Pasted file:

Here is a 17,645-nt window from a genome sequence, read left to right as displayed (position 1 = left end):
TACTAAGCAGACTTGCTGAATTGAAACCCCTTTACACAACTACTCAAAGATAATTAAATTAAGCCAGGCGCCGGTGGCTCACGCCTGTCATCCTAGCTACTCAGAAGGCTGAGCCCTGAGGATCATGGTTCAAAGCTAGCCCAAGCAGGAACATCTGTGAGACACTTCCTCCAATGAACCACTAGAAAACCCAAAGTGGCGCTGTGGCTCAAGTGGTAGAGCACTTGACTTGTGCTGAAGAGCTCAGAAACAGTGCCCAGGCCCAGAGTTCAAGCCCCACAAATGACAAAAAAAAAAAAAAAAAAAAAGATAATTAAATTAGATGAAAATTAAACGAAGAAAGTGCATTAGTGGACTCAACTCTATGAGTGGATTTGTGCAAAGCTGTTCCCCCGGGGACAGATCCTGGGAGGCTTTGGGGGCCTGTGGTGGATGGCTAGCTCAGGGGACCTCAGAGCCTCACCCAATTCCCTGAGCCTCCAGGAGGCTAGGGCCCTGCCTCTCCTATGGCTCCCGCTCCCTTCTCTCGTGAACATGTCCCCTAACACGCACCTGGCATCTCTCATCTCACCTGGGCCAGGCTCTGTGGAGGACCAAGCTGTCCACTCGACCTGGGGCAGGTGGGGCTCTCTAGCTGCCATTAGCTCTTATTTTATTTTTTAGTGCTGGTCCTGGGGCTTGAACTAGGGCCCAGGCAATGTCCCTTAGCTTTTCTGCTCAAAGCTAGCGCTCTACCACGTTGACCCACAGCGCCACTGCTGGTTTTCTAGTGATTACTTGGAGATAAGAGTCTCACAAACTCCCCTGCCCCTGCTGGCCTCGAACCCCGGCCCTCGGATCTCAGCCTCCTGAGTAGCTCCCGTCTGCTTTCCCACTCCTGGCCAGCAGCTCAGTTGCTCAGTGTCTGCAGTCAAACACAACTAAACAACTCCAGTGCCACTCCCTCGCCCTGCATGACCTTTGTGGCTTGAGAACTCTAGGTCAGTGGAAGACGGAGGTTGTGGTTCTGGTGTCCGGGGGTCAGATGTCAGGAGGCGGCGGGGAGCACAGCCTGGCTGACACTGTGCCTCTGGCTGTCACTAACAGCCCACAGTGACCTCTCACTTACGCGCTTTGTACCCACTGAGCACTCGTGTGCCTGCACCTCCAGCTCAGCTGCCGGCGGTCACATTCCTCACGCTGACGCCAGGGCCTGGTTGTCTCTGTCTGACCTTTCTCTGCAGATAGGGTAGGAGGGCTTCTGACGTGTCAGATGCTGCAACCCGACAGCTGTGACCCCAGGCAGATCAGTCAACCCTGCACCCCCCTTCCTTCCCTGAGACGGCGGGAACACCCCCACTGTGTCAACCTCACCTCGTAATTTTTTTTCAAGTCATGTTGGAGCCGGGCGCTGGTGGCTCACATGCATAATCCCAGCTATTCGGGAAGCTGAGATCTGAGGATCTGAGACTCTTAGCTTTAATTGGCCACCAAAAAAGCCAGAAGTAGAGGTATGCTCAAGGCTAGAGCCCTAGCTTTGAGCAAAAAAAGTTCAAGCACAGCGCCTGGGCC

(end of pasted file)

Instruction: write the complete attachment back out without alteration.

Here is a 17,645-nt window from a genome sequence, read left to right as displayed (position 1 = left end):
TACTAAGCAGACTTGCTGAATTGAAACCCCTTTACACAACTACTCAAAGATAATTAAATTAAGCCAGGCGCCGGTGGCTCACGCCTGTCATCCTAGCTACTCAGAAGGCTGAGCCCTGAGGATCATGGTTCAAAGCTAGCCCAAGCAGGAACATCTGTGAGACACTTCCTCCAATGAACCACTAGAAAACCCAAAGTGGCGCTGTGGCTCAAGTGGTAGAGCACTTGACTTGTGCTGAAGAGCTCAGAAACAGTGCCCAGGCCCAGAGTTCAAGCCCCACAAATGACAAAAAAAAAAAAAAAAAAAAAGATAATTAAATTAGATGAAAATTAAACGAAGAAAGTGCATTAGTGGACTCAACTCTATGAGTGGATTTGTGCAAAGCTGTTCCCCCGGGGACAGATCCTGGGAGGCTTTGGGGGCCTGTGGTGGATGGCTAGCTCAGGGGACCTCAGAGCCTCACCCAATTCCCTGAGCCTCCAGGAGGCTAGGGCCCTGCCTCTCCTATGGCTCCCGCTCCCTTCTCTCGTGAACATGTCCCCTAACACGCACCTGGCATCTCTCATCTCACCTGGGCCAGGCTCTGTGGAGGACCAAGCTGTCCACTCGACCTGGGGCAGGTGGGGCTCTCTAGCTGCCATTAGCTCTTATTTTATTTTTTAGTGCTGGTCCTGGGGCTTGAACTAGGGCCCAGGCAATGTCCCTTAGCTTTTCTGCTCAAAGCTAGCGCTCTACCACGTTGACCCACAGCGCCACTGCTGGTTTTCTAGTGATTACTTGGAGATAAGAGTCTCACAAACTCCCCTGCCCCTGCTGGCCTCGAACCCCGGCCCTCGGATCTCAGCCTCCTGAGTAGCTCCCGTCTGCTTTCCCACTCCTGGCCAGCAGCTCAGTTGCTCAGTGTCTGCAGTCAAACACAACTAAACAACTCCAGTGCCACTCCCTCGCCCTGCATGACCTTTGTGGCTTGAGAACTCTAGGTCAGTGGAAGACGGAGGTTGTGGTTCTGGTGTCCGGGGGTCAGATGTCAGGAGGCGGCGGGGAGCACAGCCTGGCTGACACTGTGCCTCTGGCTGTCACTAACAGCCCACAGTGACCTCTCACTTACGCGCTTTGTACCCACTGAGCACTCGTGTGCCTGCACCTCCAGCTCAGCTGCCGGCGGTCACATTCCTCACGCTGACGCCAGGGCCTGGTTGTCTCTGTCTGACCTTTCTCTGCAGATAGGGTAGGAGGGCTTCTGACGTGTCAGATGCTGCAACCCGACAGCTGTGACCCCAGGCAGATCAGTCAACCCTGCACCCCCCTTCCTTCCCTGAGACGGCGGGAACACCCCCACTGTGTCAACCTCACCTCGTAATTTTTTTTCAAGTCATGTTGGAGCCGGGCGCTGGTGGCTCACATGCATAATCCCAGCTATTCGGGAAGCTGAGATCTGAGGATCTGAGACTCTTAGCTTTAATTGGCCACCAAAAAAGCCAGAAGTAGAGGTATGCTCAAGGCTAGAGCCCTAGCTTTGAGCAAAAAAAGTTCAAGCACAGCGCCTGGGCC